I did it!!!!
That picture you see is me celebrating achieving my New Year’s resolution for 2015. At the start of the year, I set myself the goal of working on average 20 hours a week building my business, EVERY WEEK, for the whole year (while still working a regular job).
I’ve got to be honest, it was tough. It required a huge amount of discipline and a surprising amount of planning too. In the process, I learned a lot, both about myself, and what it takes to achieve your goals and New Year’s resolutions.
I will share these discoveries with you now. My hope is that it will give you the motivation to set and stick to your own New Year’s resolutions, the information on what to expect and the proof that it’s worthwhile.
And the lessons I’ve learned from this one year journey can be applied to any area. While my experiment focused on the benefits to building a business, these lessons will apply just as readily to someone looking lose weight, implement a regular exercise routine, enforce regular meditation or do anything on a consistent basis, throughout the year, while having multiple pressures on their time.
So basically, what I’m saying is, if you have a goal to achieve in 2016 then you need to read this!
Before we dive into the list, let me clarify a few things.
Firstly, when I say ‘building a business’, I’m referring to all work on my Screw the System project. This means blogging, updating my book, creating videos (here’s one related to this post), updating social media, attending and giving talks and coaching (not my hypnotherapy though).
Secondly, my ‘regular job’ is not regular (more on the relevance of this as we delve into the list). My main source of income is through tennis coaching and then hypnotherapy. I make a small amount of money (book sales) through the Screw the System project but it is certainly not enough to live on. (However, through the solid foundation I’ve built during 2015, I look to 2016 as the year I’ll earn half my income through StS).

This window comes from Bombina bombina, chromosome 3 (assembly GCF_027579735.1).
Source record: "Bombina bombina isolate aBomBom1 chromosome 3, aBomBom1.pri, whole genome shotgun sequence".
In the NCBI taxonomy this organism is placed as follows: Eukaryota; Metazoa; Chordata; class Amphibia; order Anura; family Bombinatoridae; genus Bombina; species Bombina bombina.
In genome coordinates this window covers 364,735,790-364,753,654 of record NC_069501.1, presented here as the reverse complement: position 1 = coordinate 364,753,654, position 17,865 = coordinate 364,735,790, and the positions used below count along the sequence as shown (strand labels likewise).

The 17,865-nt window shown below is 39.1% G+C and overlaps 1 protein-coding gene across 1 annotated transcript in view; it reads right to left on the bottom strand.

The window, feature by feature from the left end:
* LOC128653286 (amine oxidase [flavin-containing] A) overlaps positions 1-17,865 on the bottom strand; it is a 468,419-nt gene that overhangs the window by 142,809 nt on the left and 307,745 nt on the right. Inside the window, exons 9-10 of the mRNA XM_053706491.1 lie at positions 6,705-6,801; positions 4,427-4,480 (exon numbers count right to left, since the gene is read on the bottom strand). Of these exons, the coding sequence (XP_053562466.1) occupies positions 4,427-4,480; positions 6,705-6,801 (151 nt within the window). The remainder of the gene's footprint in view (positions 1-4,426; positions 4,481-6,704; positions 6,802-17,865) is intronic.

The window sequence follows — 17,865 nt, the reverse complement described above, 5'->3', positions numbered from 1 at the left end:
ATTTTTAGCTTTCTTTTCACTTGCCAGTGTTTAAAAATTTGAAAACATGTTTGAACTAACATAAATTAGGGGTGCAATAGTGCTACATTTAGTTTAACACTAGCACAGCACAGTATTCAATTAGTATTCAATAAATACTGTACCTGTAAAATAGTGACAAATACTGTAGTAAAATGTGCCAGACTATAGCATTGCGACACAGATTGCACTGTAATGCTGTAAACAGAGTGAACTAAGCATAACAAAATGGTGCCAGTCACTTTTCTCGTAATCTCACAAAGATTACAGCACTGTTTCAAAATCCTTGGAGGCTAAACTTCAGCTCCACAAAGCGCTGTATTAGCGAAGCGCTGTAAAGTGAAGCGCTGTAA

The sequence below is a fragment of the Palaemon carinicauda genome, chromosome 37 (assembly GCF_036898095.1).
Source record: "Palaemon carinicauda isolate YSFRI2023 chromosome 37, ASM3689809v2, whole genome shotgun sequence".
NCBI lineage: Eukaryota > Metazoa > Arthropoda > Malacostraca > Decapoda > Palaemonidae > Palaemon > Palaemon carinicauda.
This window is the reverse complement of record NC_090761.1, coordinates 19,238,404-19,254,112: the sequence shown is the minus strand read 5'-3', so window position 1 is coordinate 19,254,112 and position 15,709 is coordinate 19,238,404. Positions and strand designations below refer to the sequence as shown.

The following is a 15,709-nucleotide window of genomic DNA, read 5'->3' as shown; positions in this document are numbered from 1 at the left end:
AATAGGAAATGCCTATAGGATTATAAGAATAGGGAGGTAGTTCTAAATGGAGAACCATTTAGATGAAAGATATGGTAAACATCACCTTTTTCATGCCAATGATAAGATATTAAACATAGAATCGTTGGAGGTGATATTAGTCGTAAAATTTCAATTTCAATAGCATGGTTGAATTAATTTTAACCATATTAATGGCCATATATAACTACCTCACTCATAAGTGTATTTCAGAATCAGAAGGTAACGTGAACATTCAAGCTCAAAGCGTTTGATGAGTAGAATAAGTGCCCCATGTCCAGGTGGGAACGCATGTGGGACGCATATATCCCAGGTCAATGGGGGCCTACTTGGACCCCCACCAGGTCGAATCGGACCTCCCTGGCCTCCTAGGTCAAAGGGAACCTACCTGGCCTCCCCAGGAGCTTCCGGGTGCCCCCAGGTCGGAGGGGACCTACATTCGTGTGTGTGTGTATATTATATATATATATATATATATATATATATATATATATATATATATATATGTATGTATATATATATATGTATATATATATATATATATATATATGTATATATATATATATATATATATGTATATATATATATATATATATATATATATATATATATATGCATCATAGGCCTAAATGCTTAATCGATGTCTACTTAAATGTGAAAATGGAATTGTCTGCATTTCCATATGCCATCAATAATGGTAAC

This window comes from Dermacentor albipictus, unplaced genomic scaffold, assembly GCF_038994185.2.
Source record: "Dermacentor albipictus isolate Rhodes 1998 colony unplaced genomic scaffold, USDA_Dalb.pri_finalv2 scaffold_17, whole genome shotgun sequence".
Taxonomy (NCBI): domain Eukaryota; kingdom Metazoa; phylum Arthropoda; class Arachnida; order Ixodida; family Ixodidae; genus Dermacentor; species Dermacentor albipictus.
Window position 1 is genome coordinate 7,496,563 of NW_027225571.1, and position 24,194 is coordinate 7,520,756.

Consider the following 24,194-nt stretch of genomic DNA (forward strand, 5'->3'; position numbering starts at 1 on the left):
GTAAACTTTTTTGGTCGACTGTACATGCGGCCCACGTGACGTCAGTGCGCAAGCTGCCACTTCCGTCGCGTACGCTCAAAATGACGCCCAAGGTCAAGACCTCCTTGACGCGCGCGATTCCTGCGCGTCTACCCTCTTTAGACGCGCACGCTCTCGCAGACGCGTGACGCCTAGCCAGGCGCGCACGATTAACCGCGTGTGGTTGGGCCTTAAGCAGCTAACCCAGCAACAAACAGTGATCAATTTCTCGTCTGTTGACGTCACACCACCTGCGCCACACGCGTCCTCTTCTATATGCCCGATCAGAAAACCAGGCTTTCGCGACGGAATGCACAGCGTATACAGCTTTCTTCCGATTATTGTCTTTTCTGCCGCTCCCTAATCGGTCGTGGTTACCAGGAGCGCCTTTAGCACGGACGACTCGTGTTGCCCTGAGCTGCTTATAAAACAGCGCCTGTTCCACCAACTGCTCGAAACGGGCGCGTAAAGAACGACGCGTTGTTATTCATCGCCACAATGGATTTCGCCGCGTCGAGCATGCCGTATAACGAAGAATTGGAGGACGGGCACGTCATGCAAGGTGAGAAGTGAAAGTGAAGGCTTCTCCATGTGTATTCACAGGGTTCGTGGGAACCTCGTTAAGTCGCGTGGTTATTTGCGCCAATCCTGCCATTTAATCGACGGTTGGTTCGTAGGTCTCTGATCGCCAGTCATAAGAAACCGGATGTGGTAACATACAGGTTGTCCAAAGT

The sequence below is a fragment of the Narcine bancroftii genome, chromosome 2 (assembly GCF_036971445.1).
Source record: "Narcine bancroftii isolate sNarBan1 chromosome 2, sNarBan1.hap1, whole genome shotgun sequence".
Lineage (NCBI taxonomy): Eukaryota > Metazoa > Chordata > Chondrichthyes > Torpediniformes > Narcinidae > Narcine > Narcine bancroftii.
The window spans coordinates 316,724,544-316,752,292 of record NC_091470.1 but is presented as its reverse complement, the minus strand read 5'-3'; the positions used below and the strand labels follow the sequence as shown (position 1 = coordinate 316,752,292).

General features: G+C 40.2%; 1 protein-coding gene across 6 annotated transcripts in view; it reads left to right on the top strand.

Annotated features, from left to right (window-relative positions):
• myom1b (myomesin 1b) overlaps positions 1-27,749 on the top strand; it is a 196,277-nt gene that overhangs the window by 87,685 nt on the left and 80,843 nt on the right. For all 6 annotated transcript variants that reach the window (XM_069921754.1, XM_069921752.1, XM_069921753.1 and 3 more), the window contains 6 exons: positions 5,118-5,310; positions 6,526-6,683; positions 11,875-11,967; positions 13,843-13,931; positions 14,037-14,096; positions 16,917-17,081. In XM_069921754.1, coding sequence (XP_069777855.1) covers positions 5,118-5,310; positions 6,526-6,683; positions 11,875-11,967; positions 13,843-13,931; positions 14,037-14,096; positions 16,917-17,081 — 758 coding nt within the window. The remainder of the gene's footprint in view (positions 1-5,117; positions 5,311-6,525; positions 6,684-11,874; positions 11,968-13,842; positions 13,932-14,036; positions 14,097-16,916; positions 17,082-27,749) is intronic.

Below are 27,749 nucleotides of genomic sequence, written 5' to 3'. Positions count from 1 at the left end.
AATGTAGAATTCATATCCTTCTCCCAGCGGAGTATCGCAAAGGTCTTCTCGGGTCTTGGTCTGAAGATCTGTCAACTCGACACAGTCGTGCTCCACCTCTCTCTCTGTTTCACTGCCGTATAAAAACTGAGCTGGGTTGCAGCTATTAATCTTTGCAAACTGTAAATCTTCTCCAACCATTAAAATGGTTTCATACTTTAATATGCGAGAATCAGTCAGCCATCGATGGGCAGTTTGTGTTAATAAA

Thirdly, I did not work 20 hours a week on building my business every week. It was an average. During the spring and summer it was more like 15 hours a week, while during the Autumn and Winter it got up to 25 hours and occasionally more.
To record my hours, I ticked a page in my diary (see pic) to keep up to date with my progress. On completing a block of 2 hours 45 minutes, I would tick that day off as complete.
Why did I choose 2 hours 45 minutes?
Add that up over 7 days and it comes to approximately 20 hours for the week. It was a figure inspired by reading an article on Jon Morrow’s site Boost Blog Traffic. He states that in order to create a successful blog (with a huge amount of traffic), you have to be prepared to put in 20 to 40 hours work a week for 4 to 6 years.
So, now you’ve got the background info, let’s get into the list.
I have the upmost respect for anybody building a business, or creating a dream, whilst working a regular 9 to 5 job. I couldn’t do it!
We all know that a 9 to 5 is rarely a 9 to 5. When you include travel, and the strong likelihood you’ll be required to work overtime, you’ll probably be occupied from the hours of seven thirty in the morning to roughly seven thirty or eight at night. That gives you one quality hour a night to build your business (if you’re extremely motivated and don’t have any other interests) and means you’ll have to work 15 hours over the weekend.
As I said earlier, over a sustained period of time, there’s no way I could have done this (and I like to consider myself a highly motivated person).
The only way I could dedicate 20 hours a week to building my business, while working others jobs, was to be in complete control of my time. On average, throughout the year, my combined ‘regular job’ of tennis coaching and hypnotherapy probably occupied a little over 30 hours a week. However, I got to set my hours. Typically, I’d have every week day morning between the hours of 9 and 1 free to work on building my business.
This was probably the number one reason for me achieving my goal. Do not underestimate the importance of working less time and earning less money if it allows you to focus on something you consider to be your higher purpose!
For the whole of 2015, I never went abroad. I had about four weekends away either visiting my Grandma or going somewhere with my girlfriend. The rest of the time I was at home.
This may horrify some of you who work ‘regular jobs’ and use the thought of their next vacation as motivation to get through what can otherwise be a monotonous year. However, to paraphrase Seth Godin, when you’re living and creating ‘a life you don’t need to escape from’, you don’t really miss vacations.
Baring my few weekends away, I had no time off during 2015. I worked pretty consistently for 50 hours a week, EVERY week of the year. However, I never felt ‘burnt out’.
How could this be?
The simple answer is that all of my work inspires me. I don’t believe it’s hard work that makes you tired. It’s demotivating work that drains you. Working hard on something that inspires you makes you stronger.